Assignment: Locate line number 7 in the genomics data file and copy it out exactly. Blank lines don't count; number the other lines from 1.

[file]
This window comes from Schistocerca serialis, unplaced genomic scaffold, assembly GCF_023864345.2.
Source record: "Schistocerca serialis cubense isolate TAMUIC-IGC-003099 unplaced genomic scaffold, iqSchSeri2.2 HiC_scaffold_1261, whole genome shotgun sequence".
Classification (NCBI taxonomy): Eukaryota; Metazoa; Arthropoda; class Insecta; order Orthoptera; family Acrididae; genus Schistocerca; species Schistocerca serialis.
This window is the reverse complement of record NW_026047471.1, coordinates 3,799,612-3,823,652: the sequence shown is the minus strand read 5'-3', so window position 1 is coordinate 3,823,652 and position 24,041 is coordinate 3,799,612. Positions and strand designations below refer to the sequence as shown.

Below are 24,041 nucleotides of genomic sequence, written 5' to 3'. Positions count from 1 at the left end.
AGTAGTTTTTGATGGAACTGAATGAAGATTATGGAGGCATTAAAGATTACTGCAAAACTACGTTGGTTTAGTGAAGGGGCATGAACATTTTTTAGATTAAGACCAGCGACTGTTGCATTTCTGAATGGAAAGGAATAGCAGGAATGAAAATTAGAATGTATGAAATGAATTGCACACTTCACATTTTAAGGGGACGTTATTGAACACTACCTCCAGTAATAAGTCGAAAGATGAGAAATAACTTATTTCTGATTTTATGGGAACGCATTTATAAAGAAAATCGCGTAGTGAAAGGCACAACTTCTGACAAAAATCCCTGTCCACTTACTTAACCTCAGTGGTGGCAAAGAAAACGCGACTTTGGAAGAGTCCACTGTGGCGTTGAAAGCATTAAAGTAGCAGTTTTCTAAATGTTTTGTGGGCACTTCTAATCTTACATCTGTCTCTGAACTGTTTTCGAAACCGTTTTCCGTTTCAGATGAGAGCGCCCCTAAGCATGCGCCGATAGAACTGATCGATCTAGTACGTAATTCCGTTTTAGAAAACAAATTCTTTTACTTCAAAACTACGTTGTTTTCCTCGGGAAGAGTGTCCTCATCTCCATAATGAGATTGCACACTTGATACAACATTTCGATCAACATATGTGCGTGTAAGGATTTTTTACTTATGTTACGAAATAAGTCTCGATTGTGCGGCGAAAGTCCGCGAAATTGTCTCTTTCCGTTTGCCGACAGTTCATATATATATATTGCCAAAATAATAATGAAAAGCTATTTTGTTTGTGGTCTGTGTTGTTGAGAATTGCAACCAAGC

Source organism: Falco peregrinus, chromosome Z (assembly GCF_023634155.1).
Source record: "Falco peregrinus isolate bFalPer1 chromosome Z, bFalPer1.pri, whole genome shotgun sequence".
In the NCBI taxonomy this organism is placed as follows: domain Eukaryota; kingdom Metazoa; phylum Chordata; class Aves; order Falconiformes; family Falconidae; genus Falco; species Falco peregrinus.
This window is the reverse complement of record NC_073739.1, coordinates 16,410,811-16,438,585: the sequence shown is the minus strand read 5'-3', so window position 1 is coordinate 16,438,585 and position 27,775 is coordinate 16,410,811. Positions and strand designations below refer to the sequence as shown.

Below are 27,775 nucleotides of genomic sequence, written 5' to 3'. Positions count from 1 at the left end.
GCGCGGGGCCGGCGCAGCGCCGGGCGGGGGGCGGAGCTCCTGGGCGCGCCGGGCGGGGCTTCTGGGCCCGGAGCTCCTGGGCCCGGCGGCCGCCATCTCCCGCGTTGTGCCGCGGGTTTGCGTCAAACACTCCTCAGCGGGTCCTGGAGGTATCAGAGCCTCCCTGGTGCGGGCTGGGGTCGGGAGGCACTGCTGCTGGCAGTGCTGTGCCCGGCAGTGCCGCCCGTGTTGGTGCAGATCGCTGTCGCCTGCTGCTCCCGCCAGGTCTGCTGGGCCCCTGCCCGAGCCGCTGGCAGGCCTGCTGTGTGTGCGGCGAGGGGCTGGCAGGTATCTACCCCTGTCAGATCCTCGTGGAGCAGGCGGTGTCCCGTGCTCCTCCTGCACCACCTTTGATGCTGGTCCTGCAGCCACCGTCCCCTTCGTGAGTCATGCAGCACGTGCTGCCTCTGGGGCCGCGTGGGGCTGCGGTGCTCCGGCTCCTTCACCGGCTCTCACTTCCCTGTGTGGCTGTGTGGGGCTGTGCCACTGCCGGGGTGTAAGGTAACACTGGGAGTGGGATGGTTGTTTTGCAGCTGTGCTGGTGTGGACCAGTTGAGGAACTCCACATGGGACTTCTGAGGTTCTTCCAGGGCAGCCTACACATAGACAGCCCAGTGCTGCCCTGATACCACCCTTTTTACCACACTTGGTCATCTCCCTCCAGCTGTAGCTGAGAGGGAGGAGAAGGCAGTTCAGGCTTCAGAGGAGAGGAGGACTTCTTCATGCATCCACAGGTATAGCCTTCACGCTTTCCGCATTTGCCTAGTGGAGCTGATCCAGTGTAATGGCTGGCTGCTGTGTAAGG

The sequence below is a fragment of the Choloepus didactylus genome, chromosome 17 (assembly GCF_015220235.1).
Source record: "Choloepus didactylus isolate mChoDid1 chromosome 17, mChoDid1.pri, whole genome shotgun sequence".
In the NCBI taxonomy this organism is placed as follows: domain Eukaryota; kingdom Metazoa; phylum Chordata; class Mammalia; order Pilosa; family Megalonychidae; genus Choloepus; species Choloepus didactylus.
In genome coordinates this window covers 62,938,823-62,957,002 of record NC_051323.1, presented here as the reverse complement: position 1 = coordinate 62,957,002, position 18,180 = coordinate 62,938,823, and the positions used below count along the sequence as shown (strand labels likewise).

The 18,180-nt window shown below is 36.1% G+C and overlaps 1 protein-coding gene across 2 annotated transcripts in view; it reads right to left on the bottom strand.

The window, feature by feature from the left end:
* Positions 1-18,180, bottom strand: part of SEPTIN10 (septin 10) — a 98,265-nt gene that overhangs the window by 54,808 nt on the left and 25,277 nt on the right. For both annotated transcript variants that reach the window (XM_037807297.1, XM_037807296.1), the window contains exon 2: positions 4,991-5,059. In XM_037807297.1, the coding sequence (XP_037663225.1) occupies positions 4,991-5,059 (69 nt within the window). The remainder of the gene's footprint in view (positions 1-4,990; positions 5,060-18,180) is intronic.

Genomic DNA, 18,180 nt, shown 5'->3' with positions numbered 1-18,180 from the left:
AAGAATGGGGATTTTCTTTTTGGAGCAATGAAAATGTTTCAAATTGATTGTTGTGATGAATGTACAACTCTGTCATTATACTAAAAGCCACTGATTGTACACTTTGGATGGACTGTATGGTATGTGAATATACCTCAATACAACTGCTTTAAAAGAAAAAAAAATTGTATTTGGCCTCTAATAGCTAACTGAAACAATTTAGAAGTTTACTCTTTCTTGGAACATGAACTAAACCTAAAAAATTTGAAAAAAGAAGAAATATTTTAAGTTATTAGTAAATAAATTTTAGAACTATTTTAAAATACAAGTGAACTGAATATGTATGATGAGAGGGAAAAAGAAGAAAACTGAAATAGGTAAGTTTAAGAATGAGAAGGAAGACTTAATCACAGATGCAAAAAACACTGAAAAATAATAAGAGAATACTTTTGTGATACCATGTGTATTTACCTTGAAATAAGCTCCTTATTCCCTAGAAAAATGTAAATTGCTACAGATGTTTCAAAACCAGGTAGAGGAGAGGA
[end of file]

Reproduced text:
Source organism: Falco peregrinus, chromosome Z (assembly GCF_023634155.1).